The Detroit Post
Sunday, 28 November, 2021

Do Weather Cycle

Bob Roberts
• Saturday, 17 October, 2020
• 15 min read

One of the biggest topics for discussion in recent years is climate change and how we have to shut down the world as we know it to keep alive in the future. We are fortunate to have a “Chinese Hotel” as neighbors near our home in Saskatoon.

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As newcomers arrive they spend some time here while finding a more permanent abode. Their biggest response when they first arrive is “We can see the sun and breathe the air.” Changes will happen in China for that reason alone.

Weather is the day-to-day, month-to-month and year-to-year change in the temperature, precipitation, wind and humidity that we experience. Weather cycles come and go from hot to cold and dry to wet.

Too many of the modern news reports talk about day-to-day weather and put it down to climate change. In the Canadian Prairies we have had at least four major ice ages producing glaciers that wiped the slate clean.

The last ice age faded about 10,000 years ago, so we are blessed with youthful soils developed since then. So, in the grand scheme of things we are still recovering from the last major ice age.

A mile or so of ice melted as a result of a major long-term climate change event- and not a fossil fuel in site. There are many textbooks written on the topic of “causes” but there is still much room for debate and uncertainty.

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At the University of Saskatchewan library this winter I stumbled on an interesting book: Climate and Culture Change in North America AD 900 – 1600, written by W.C. Foster in 2012. He started with a graph that showed warm and cold periods from 4000 BC to the present.

Apparently the decline of the Roman Empire was not all a political problem. As W. C. Foster traced the effects of the climate changes on North American Cultures from 900 -1600 AD, his conclusion was clear.

As we look at the time since we broke the sod around 1900 and have built a thriving AG industry we see the following temperature trends (10 year averages). Snow is such a big issue for agriculture and the measurements are shaky at best.

This website is designed to be an educational resource for teaching a unit on the Earth's atmosphere. This unit is embedded in the Earth Science curriculum in the 6th grade of most elementary schools.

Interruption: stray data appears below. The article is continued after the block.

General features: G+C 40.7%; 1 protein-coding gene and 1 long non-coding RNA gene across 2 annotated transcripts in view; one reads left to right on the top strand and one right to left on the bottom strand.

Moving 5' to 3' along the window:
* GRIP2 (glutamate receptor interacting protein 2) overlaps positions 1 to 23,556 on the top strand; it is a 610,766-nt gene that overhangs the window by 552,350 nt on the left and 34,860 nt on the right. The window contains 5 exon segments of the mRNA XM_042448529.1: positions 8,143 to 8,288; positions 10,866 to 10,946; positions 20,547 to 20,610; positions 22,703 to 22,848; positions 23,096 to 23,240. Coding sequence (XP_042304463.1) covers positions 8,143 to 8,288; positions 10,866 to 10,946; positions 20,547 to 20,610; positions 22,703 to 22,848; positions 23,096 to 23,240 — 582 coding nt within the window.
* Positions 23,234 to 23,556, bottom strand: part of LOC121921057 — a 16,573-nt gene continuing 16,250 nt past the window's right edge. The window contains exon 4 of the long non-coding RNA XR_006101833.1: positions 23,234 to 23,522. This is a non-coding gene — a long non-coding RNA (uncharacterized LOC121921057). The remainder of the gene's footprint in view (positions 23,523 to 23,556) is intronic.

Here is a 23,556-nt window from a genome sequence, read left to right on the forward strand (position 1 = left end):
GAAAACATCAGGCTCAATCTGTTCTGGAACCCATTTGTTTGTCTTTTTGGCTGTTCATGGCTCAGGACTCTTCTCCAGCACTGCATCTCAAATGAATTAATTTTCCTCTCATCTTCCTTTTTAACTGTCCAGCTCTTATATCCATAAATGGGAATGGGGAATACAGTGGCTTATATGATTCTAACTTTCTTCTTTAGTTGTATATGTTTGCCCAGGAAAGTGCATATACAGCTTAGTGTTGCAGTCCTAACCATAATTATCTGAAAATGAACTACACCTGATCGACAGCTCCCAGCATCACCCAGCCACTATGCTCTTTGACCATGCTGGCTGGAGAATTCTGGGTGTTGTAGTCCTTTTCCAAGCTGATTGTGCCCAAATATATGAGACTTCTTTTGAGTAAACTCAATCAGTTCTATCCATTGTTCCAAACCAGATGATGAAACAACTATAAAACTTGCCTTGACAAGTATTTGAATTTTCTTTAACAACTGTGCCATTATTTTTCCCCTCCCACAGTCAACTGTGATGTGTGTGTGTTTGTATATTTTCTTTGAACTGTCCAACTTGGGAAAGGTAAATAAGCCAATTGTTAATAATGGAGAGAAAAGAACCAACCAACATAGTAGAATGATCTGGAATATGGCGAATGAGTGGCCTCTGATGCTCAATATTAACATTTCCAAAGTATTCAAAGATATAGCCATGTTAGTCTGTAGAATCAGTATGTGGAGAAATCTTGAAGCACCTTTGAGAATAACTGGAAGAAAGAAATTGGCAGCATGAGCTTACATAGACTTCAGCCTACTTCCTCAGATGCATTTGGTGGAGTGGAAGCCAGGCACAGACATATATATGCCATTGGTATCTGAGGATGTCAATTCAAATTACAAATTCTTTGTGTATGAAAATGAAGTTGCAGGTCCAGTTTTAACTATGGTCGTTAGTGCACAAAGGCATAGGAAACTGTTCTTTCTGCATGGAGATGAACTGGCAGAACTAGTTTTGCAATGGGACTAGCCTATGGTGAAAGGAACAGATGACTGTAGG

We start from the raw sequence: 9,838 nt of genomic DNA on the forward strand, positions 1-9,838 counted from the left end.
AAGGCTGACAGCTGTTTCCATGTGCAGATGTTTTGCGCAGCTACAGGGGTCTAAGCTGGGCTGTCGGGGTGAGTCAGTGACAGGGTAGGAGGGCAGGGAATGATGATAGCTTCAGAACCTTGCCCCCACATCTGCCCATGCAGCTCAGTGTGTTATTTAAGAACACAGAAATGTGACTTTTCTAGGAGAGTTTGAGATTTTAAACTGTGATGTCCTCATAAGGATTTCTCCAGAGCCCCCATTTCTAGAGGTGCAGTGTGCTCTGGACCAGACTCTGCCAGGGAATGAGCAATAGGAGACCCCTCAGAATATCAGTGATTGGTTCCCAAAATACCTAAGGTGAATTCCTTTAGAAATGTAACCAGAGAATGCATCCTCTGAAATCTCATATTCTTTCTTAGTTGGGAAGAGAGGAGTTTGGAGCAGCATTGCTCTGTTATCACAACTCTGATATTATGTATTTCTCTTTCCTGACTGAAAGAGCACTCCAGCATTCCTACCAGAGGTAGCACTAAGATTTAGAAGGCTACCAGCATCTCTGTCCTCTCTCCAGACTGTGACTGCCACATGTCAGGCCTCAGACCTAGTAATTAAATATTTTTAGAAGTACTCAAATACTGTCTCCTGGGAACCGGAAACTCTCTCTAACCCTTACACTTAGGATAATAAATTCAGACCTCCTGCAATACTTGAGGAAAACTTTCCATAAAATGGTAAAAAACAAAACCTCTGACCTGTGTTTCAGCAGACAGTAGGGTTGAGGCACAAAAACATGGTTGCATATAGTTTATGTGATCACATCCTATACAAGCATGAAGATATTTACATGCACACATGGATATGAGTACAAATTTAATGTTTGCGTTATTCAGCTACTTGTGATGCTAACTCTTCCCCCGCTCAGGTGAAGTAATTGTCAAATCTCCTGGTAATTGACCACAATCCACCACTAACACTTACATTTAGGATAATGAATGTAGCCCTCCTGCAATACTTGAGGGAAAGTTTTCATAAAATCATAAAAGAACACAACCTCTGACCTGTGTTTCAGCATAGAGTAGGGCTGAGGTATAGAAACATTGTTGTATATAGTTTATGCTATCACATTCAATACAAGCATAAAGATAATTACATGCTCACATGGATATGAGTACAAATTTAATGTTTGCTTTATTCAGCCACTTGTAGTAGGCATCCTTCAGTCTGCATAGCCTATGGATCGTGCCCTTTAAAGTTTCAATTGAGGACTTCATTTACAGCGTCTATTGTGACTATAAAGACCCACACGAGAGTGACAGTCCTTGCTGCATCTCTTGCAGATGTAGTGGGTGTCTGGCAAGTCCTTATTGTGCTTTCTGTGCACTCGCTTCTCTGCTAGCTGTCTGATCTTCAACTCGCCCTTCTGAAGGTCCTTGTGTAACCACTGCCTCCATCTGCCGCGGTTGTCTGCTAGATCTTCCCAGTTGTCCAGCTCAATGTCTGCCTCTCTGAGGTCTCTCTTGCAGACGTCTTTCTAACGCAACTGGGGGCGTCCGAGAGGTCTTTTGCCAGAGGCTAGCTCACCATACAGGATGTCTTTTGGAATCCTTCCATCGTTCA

These webpages incorporate both text and diagrams that are related to a specific topic in Atmospheric Science. All topics introduced on the website were chosen based on material covered in a standard 6th grade Earth Science textbook.

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Atmospheric pressure is the force exerted by air on a unit area. Since there are fewer molecules above you as you move up in the atmosphere, pressure always decreases with increasing altitude.

In the United States, pressure is commonly expressed in millibars (MB) or inches of mercury (Hg). It is actually a measure of the average kinetic energy or speed of the molecules in a substance (air).

The more kinetic energy (speed) the molecules have, the higher their temperature and vice versa. The Kelvin scale is convenient for scientific calculations, but is not used to report the air temperature.

As one moves away from the earth's surface (the heat source), the air becomes cooler. At about the altitude where jet aircraft fly (˜30,000 ft), the air temperature becomes geothermal.

The bottom of this geothermal layer marks the end of the troposphere and the beginning of the stratosphere. The reason for this warming is that ozone in the stratosphere absorbs ultraviolet (UV) radiation.

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The air temperature decreases with height because there is little ozone at those altitudes to absorb the UV radiation. The final layer is the thermosphere, which is separated from the mesosphere by a boundary called the menopause.

Air temperature increases again in this layer, due to the absorption of solar radiation by oxygen molecules. Dew point temperature is a measure of the moisture content in the atmosphere and is the temperature to which air must be cooled (at constant pressure, with no change in water vapor content) for saturation to occur.

The dew point temperature is a good indicator of the actual amount of water vapor in the air. The sun's radiation warms the earth's atmosphere and surface and becomes heat energy.